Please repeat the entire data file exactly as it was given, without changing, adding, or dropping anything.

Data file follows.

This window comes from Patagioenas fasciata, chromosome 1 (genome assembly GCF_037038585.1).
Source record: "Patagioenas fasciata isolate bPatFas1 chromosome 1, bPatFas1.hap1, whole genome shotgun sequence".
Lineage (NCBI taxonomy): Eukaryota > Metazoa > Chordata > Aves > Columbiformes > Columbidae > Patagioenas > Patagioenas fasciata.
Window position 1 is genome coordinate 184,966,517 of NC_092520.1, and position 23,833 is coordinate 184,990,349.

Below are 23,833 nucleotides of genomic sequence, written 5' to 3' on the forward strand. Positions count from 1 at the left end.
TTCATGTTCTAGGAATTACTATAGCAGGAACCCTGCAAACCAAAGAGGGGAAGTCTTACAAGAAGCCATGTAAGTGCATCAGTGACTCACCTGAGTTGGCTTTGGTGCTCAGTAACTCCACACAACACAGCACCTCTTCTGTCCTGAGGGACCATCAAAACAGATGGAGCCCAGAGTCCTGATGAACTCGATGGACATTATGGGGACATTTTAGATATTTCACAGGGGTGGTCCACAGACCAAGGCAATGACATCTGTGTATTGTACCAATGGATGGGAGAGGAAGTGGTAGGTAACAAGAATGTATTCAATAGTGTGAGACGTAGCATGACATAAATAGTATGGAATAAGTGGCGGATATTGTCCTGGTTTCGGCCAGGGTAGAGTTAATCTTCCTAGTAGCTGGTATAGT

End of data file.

This window comes from Patagioenas fasciata, chromosome 1 (genome assembly GCF_037038585.1).
Source record: "Patagioenas fasciata isolate bPatFas1 chromosome 1, bPatFas1.hap1, whole genome shotgun sequence".
Lineage (NCBI taxonomy): Eukaryota > Metazoa > Chordata > Aves > Columbiformes > Columbidae > Patagioenas > Patagioenas fasciata.
Window position 1 is genome coordinate 184,966,517 of NC_092520.1, and position 23,833 is coordinate 184,990,349.

Below are 23,833 nucleotides of genomic sequence, written 5' to 3' on the forward strand. Positions count from 1 at the left end.
TTCATGTTCTAGGAATTACTATAGCAGGAACCCTGCAAACCAAAGAGGGGAAGTCTTACAAGAAGCCATGTAAGTGCATCAGTGACTCACCTGAGTTGGCTTTGGTGCTCAGTAACTCCACACAACACAGCACCTCTTCTGTCCTGAGGGACCATCAAAACAGATGGAGCCCAGAGTCCTGATGAACTCGATGGACATTATGGGGACATTTTAGATATTTCACAGGGGTGGTCCACAGACCAAGGCAATGACATCTGTGTATTGTACCAATGGATGGGAGAGGAAGTGGTAGGTAACAAGAATGTATTCAATAGTGTGAGACGTAGCATGACATAAATAGTATGGAATAAGTGGCGGATATTGTCCTGGTTTCGGCCAGGGTAGAGTTAATCTTCCTAGTAGCTGGTATAGT